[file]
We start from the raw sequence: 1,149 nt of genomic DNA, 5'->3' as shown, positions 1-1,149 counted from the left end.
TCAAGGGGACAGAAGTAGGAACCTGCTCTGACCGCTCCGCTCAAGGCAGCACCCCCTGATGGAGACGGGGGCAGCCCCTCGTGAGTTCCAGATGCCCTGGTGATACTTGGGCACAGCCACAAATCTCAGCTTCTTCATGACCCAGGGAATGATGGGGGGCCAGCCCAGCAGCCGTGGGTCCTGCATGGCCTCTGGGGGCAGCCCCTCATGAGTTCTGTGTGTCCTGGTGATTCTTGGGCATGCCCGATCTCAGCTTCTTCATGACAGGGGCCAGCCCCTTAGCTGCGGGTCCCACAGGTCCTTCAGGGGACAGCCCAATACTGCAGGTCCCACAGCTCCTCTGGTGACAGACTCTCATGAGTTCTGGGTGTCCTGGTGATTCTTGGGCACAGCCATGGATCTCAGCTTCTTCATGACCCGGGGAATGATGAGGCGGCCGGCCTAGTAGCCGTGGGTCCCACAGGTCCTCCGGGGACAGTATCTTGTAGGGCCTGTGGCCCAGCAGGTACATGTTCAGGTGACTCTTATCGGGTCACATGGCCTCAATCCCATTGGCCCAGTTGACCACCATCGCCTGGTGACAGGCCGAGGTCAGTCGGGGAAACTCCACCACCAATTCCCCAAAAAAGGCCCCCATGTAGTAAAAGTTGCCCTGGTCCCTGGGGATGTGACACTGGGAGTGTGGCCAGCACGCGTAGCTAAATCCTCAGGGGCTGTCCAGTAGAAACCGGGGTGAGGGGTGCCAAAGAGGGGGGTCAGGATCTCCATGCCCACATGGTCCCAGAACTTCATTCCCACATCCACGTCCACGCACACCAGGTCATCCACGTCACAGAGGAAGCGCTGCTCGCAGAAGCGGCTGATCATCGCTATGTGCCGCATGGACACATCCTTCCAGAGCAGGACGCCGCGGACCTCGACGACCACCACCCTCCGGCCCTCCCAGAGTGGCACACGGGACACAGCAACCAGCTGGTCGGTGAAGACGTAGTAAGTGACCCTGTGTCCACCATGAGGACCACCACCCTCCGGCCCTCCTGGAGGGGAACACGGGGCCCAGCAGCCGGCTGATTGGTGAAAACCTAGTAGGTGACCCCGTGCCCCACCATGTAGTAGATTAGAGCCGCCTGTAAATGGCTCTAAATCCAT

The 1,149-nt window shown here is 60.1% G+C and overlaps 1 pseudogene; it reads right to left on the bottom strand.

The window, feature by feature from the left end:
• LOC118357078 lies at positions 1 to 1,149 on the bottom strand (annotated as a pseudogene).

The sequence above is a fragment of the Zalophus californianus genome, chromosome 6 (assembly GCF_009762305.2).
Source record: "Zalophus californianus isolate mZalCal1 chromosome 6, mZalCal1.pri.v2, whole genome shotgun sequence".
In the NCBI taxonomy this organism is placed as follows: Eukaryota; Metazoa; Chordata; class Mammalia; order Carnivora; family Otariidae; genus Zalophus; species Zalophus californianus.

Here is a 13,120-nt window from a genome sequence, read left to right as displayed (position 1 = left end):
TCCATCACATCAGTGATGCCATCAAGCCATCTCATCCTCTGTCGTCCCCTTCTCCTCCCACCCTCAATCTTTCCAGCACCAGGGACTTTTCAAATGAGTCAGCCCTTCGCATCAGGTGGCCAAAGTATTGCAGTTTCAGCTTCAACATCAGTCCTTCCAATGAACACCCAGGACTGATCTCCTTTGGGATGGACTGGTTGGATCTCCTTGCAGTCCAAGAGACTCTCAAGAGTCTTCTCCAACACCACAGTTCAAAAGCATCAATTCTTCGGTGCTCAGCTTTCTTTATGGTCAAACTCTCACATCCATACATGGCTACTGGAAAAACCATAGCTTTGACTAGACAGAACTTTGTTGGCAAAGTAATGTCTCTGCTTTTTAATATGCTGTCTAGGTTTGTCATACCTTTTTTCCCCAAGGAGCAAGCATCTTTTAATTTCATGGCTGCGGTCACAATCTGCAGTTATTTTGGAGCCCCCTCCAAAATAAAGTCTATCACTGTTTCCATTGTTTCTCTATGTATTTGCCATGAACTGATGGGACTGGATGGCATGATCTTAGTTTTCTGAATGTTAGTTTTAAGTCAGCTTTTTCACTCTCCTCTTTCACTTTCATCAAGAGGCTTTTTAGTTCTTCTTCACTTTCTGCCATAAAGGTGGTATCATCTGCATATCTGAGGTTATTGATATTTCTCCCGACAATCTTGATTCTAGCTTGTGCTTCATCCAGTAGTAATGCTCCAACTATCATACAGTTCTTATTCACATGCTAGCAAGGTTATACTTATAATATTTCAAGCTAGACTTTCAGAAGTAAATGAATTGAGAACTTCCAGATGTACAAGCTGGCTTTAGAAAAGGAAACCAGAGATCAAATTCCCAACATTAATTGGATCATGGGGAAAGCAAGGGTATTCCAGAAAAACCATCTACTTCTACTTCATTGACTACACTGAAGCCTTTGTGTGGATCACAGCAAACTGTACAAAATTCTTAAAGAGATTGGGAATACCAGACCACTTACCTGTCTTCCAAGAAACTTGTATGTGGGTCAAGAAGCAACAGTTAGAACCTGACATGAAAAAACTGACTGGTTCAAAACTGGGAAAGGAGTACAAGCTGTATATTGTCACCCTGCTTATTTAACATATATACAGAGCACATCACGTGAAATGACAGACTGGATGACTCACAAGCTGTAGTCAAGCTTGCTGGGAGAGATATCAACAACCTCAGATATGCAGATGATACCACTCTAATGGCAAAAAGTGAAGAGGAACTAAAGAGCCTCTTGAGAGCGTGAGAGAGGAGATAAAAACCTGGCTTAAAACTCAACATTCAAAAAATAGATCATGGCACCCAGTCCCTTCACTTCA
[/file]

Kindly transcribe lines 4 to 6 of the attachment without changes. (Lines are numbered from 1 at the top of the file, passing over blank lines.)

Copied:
The window, feature by feature from the left end:
• LOC118357078 lies at positions 1 to 1,149 on the bottom strand (annotated as a pseudogene).

The sequence above is a fragment of the Zalophus californianus genome, chromosome 6 (assembly GCF_009762305.2).